Effects of human cerebellar thalamus disruption on adaptive control of reaching

Haiyin Chen, Sherwin E. Hua, Maurice A. Smith, Frederick Lenz, Reza Shadmehr

Research output: Contribution to journalArticle

Abstract

Lesion or degeneration of the cerebellum can profoundly impair adaptive control of reaching in humans. Computational models have proposed that internal models that help control movements form in the cerebellum and influence planned motor output through the cerebello-thalamo-cortical pathway. However, lesion studies of the cerebellar thalamus have not consistently found impairment in reaching or adaptation of reaching. To elucidate the role of the cerebellar thalamus in humans, we studied a group of essential tremor (ET) patients with deep brain stimulation (DBS) electrodes placed in the cerebellar thalamus. The stimulation can be turned on or off remotely and is thought to reduce tremor by blocking the spread of the pathological output from the cerebellum. We studied the effect of thalamic DBS on the ability to adapt arm movements to novel force fields. Although thalamic DBS resulted in a dramatic and significant reduction of tremor in ET, it also impaired motor adaptation: the larger the stimulation voltage, the greater the reduction in rates of adaptation. We next examined ET patients that had undergone unilateral thalamotomy in the cerebellar thalamus and found that adaptation with the contralateral arm was impaired compared with the ipsilateral arm. Therefore, although both lesion and electrical stimulation of the cerebellar thalamus are highly effective in reducing tremor, they significantly impair the ability of the brain to form internal models of action. Adaptive control of reaching appears to depend on the integrity of the cerebello-thalamo-cortical pathway.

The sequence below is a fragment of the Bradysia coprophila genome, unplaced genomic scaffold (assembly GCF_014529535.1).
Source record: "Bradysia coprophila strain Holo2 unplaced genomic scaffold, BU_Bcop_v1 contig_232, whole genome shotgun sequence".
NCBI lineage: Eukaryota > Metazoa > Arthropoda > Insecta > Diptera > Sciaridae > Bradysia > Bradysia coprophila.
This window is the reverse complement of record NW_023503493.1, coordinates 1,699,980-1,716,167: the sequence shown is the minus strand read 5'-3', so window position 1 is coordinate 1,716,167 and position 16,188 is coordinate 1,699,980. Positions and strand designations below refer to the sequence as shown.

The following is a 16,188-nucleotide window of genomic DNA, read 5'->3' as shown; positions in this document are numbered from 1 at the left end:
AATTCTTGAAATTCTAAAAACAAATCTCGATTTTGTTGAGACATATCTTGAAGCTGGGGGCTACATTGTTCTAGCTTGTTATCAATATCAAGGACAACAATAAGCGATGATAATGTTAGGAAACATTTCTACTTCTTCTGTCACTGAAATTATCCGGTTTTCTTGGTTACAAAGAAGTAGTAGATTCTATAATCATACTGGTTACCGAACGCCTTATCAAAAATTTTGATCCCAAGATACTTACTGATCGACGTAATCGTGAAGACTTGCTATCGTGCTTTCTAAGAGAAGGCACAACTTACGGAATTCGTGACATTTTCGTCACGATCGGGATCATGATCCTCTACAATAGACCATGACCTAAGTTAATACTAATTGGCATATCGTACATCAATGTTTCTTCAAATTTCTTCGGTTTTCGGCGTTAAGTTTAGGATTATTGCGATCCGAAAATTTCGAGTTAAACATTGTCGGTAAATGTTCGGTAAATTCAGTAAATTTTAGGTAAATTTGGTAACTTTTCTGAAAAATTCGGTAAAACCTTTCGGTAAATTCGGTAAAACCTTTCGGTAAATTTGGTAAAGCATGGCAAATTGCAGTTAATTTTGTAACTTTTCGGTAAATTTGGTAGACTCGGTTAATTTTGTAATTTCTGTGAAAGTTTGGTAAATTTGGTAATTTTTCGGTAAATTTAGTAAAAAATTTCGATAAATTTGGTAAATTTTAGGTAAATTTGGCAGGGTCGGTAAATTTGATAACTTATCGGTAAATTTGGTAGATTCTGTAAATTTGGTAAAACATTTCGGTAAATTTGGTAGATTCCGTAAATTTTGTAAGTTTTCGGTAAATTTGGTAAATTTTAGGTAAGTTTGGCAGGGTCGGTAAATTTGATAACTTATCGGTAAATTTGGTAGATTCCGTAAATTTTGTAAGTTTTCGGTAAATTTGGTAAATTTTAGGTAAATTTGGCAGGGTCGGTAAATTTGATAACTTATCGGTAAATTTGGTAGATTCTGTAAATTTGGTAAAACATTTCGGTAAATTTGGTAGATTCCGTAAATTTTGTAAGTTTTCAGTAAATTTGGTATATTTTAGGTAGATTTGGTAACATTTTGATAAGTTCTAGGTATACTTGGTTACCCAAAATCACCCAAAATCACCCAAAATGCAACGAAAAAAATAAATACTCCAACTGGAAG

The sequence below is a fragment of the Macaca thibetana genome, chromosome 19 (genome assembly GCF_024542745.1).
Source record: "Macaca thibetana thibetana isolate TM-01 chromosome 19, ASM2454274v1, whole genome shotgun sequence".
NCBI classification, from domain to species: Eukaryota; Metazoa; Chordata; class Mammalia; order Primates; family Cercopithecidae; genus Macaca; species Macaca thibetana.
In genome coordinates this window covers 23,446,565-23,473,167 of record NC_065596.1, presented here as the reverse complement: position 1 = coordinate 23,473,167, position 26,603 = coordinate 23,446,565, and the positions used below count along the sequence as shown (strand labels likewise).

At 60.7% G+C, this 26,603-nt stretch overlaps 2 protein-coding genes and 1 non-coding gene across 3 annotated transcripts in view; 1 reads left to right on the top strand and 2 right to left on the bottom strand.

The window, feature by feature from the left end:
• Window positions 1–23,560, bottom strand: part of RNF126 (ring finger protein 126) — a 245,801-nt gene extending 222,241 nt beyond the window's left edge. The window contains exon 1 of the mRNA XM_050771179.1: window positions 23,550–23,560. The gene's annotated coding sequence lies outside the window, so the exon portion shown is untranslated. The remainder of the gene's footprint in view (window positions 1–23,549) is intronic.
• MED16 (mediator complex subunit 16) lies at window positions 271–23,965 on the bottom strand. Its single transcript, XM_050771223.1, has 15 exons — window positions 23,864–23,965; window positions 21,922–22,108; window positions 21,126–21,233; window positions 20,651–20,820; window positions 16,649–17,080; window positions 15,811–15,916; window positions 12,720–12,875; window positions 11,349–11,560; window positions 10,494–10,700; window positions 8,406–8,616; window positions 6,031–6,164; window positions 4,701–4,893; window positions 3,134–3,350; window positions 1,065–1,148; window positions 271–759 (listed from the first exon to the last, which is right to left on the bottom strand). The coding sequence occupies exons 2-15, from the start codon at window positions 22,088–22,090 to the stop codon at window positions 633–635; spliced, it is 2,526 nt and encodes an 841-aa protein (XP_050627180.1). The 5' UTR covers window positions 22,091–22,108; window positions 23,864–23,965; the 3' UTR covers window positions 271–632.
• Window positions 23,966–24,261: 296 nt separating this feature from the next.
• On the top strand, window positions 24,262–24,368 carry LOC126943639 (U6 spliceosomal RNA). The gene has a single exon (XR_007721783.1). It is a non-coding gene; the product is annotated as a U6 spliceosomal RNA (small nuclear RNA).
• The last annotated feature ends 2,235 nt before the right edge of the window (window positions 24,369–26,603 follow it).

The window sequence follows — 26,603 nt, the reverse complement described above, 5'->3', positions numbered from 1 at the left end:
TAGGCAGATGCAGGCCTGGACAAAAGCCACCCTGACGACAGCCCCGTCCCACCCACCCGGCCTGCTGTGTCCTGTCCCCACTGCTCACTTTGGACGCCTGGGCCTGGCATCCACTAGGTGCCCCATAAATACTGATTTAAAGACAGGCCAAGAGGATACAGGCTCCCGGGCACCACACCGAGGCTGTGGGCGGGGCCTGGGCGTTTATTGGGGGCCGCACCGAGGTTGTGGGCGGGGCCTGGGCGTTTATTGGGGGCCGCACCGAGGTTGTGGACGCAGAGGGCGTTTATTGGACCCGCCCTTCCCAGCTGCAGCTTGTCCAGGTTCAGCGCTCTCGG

Original languageEnglish (US)
Pages (from-to)1462-1473
Number of pages12
JournalCerebral Cortex
Volume16
Issue number10
DOIs
Publication statusPublished - Oct 2006

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Keywords

  • DBS
  • Essential tremor
  • Internal models
  • Motor control
  • Motor learning
  • Thalamotomy
  • Vim

ASJC Scopus subject areas

  • Neuroscience(all)

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